To say the public reaction to this ending was vitriolic would probably be an understatement. A vocal internet presence (I know, shock) decried the ending as a betrayal of the fans and that Bioware had somehow ruined and undermined the whole of the preceding trilogy’s narrative in one fell swoop. Internet memes were created, t-shirts printed, petitions drawn and hate-mail waves were sent. It all got very ugly, very quickly and EA/Bioware eventually caved in, releasing additional ending features as a free Extended Cut DLC.
Whether the ending was satisfactory or suitable is a matter of opinion, but to me the whole reaction was hugely disproportionate to the actual issue. It depressed me somewhat to see that people got so upset at what was, in essence, a minor aspect of the narrative. Bioware had realised that any kind of finale would, really, be underwhelming in the context of the three games’ worth of story that had been set up. Hell, with the number of different story decisions throughout the series, the sheer volume of potential endings would be unfeasible from a technical and time perspective. They appeared to have decided to go for the minimalist approach to finalising the story; to allow the epilogue’s finer points to be left to the player’s own imagination; something that was a subtle and appreciable decision, allowing for the player’s unique experience to bleed through naturally into the conclusion. I even felt that, while possibly a bit clunky, the three-decisions ending was not a bad one. Many missed the point that the decision was meant to be defined by the protagonist (and consequently the player’s) experiences and actions throughout the series, rather than the former defining the latter: a subtle, but key, facet that makes a huge difference to your perception of the ending.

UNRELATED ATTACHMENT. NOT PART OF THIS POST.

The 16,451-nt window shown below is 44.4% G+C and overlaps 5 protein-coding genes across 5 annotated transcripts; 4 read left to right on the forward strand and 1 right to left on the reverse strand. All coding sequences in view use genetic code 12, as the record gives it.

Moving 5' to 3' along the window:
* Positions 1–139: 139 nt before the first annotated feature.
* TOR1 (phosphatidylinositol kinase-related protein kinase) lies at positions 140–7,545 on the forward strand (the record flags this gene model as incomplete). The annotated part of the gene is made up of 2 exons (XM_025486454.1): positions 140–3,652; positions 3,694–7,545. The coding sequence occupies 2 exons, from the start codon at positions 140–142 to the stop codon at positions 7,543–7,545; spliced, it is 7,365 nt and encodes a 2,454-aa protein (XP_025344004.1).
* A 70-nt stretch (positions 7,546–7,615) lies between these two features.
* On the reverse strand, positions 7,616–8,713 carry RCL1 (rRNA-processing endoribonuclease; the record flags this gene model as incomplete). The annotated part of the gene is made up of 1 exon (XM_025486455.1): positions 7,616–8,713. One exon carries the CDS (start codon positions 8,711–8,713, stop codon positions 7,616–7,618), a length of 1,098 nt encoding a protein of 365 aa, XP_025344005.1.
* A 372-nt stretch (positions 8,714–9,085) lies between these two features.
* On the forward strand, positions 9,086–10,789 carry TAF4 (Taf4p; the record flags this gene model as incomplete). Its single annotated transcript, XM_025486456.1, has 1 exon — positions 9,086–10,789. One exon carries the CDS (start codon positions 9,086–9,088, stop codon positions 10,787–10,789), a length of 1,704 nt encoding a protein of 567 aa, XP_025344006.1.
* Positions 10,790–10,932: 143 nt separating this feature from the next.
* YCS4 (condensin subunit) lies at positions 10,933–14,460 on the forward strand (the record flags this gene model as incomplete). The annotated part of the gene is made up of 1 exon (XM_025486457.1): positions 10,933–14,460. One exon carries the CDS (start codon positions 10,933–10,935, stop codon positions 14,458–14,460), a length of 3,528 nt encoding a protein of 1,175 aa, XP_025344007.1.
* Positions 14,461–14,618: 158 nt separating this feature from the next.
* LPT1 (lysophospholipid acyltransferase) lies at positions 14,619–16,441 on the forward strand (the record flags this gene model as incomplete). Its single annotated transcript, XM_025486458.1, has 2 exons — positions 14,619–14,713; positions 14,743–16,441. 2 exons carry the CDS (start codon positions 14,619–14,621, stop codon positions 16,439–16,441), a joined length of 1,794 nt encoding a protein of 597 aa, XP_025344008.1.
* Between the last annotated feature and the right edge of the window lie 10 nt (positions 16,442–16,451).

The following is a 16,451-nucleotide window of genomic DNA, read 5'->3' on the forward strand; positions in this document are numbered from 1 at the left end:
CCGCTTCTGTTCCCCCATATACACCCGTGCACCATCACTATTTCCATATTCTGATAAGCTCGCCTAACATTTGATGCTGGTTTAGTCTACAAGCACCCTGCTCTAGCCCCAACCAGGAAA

However, the public reacted as they did and so, it would appear, got their way.
Contrast the above with the structure of Dragon Age: Inquisition’s epilogue. The key narrative threads are all finalised and detailed, key characters get an outcome and loose ends are tied off, all by a voiceover from fan-favourite character Morrigan no less. Pretty much every possible way of servicing the fans whims.